They were nice enough to send me a review copy (which I’m mentioning for full disclosure), and I’m about halfway through.  It’s well-edited and well proof-read (I’ve only found a couple of little errors, which I’ll send them).  I’ll write a full review and it’s not for everybody (there is what I would consider cartoonish violence, but others might find it too gross), but I am enjoying it.

So, if you want to let the publishers know what you think about e-book prices (and read a good horror/humor novel at the same time), you may want to give

Draculas

a try.

Bye-bye, paperbooks?

Thanks to Sheryl K. Wetmore of the Amazon Kindle community for calling my attention to a

CNN video interview

with tech expert Nicholas Negroponte.  In the interview, he suggests that physical books could be gone in five years.

I don’t see that happening.  Mass market paperbacks are losing ground pretty quickly.  I could see it being unusual that books are released in that format five years from now.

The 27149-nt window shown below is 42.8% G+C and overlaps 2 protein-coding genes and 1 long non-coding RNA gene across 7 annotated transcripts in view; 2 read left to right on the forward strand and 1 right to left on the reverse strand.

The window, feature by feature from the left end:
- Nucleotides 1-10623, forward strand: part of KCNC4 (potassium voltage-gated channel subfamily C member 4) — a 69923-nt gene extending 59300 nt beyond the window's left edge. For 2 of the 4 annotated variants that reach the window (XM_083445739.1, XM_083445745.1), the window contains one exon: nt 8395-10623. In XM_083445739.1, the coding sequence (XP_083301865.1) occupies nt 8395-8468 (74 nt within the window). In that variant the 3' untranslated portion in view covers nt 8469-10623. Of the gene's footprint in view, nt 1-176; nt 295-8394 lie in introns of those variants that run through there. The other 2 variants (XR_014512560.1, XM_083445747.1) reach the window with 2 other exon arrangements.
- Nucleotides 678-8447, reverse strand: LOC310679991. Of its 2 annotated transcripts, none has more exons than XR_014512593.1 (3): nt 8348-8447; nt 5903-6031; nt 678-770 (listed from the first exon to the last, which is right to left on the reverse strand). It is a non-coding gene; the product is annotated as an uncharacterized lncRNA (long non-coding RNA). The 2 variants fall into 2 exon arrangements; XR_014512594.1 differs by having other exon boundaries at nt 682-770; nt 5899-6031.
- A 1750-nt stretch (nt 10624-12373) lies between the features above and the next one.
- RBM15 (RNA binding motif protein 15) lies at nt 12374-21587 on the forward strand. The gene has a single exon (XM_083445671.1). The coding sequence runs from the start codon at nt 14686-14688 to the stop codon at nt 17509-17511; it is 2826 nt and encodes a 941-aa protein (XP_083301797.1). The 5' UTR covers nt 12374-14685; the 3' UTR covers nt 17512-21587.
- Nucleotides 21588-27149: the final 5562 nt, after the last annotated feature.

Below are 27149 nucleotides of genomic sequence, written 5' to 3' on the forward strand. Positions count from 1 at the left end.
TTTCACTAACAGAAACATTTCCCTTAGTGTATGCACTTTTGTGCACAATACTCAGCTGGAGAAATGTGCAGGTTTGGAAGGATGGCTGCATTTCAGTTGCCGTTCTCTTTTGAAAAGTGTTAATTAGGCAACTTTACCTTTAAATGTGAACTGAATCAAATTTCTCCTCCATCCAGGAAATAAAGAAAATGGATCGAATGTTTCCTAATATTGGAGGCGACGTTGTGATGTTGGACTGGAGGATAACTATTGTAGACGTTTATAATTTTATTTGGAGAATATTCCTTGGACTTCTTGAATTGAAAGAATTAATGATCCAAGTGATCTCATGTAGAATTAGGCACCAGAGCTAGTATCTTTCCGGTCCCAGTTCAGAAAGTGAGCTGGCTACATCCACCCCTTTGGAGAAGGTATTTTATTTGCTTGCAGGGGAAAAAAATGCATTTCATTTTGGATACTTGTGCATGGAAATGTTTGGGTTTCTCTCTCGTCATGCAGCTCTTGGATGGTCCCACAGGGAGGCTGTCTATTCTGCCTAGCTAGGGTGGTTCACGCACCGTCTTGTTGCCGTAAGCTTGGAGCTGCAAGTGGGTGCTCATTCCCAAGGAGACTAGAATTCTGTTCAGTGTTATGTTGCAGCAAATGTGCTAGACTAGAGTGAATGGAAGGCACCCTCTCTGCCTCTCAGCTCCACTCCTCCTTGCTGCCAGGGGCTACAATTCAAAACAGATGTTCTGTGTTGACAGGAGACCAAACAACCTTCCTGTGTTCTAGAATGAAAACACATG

But I think that, while the market for hardbacks may contract, they’ll stick around.  I expect them to go up in price, and increase in physical quality as well.  They’ll be luxury items…having them will show you have money.

Trade paperbacks may certainly become the cheaper physical alterative. 

It’s an interesting interview.  One of the key points is that e-book adoption may be faster in developing countries.  A country like the USA has the infrastructure and can afford the expense of paperbooks.  If your nearest road is 100 kilometers away, it’s hard to have a Barnes & Noble nearby.  :)  We may make the move more slowly…that’s what happened with cellphones. 

Does piracy destroy lives?

New reader Daz pointed me to an interesting blog post.  Deborah McGillivray wrote a guest post on Rowena Cherry’s blog:

How Piracy Hurts. 

It’s a very sad account of the difficulties an author faced.  If you read it, be prepared to be moved.

Separate from that, I don’t agree with some of the premises of the article.  One is that the suggestion that the reduction in mass market paperback sales is due in some significant part to piracy.  Book piracy certainly exists, and  I’ve written about it before.  I oppose book piracy, and theft generally.  But my guess is that the impact on mass market paperback sales is small.  The presence of legitimate e-book sales is likely to be having a much larger impact, in my opinion.